Blithe here again, with more information to share with all the new witchlings out there. Here is a bare bones beginners guide to help everyone out there wondering where the hell to start getting into witchcraft, and writing their own spells.
First, shake off all your fears. Don’t worry about doing something wrong. Belief in yourself, in your craft, and your own power are inherent. It’s okay to try. It’s okay to discover things for yourself. It’s okay. Don’t be scared.
Second, know that spell crafting is different for every witch! Some witches don’t use herbs. Some witches only use candles. Some witches don’t use any tools at all - just their own energy! They’re all valid ways to practice your craft - and you will find your own too! This is NOT meant to be a guide to teach you the ONLY way to do spells - such a thing does not exist. Instead, I hope to give you the tools to find your own way, coinciding to what you believe and practice.
As I couldn’t single my mixtape down I’ve just added all the music from my playlist I made at the start of march. I’m completely in love with this playlist. Some very new music and unknown artist’s in there which are 100% worth a listen too. This hole playlist will be available to listen to on my blog very soon!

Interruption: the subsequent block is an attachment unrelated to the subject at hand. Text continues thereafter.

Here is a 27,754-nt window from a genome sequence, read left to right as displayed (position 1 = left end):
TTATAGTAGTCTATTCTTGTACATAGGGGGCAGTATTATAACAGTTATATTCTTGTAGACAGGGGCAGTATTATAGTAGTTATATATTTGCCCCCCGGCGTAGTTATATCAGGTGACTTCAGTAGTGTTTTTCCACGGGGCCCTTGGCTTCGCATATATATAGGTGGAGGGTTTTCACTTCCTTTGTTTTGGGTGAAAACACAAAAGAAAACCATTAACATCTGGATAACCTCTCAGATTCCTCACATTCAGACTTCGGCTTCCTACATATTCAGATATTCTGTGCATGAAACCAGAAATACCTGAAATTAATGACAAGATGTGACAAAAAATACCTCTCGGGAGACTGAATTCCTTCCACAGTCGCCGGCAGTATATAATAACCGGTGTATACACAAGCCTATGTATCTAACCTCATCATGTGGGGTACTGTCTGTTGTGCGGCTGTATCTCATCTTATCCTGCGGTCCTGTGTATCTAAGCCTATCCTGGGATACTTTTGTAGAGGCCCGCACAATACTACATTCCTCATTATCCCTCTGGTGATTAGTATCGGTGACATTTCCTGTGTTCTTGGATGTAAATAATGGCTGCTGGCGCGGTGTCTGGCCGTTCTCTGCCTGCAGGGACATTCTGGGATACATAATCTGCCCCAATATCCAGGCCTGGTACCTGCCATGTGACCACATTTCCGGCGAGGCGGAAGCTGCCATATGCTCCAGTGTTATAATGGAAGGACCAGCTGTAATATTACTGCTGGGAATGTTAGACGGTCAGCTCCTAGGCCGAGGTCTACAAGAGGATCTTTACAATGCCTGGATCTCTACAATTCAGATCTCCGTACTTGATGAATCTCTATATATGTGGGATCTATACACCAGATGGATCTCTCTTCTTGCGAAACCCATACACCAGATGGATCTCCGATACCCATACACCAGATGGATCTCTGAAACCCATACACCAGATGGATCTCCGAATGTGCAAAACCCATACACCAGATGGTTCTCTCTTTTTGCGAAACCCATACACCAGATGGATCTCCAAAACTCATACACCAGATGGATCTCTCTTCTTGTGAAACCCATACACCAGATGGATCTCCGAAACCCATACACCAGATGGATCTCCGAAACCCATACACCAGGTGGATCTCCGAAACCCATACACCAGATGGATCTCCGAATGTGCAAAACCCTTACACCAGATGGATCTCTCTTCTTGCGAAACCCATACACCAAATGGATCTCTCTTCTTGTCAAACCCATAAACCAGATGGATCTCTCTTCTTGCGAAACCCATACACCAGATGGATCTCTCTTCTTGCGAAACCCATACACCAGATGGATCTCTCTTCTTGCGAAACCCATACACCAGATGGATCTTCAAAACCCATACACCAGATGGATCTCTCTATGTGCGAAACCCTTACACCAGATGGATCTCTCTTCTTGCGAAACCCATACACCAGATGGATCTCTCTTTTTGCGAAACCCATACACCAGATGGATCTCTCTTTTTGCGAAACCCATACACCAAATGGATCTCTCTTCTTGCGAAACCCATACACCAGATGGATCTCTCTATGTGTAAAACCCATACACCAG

Gabrielle Nowicki - 2016 - Learning a new skill -
I’m moving the workshop out to the garage to build more automata and other Gubbinsy Type Stuff.
I’ve wanted to work with metal for quite some time now, so I began with what I have on hand (as usual), I have a stack of coffee cans that were stashed in the greenhouse… just because… you never know when you might need about 20 nice, shiny coffee cans… I used a Weller 240/325 watt soldering gun that I inherited from my Dad.
It was a painful process, due in part to the learning curve, but mostly because the gun is heavy to hold for long periods if you have tendinitis in your lower arms, as I have. Oh, and next time I’ll be patient and use a ruler…
I looked into brazing but our tanks are old and to replace them and get the new ones filled, and keeping them filled, would be dear.
I’m going to pick the brain of a welder friend of mine, this weekend, to see if mig welding something this small is possible. The boat is about 3″ long.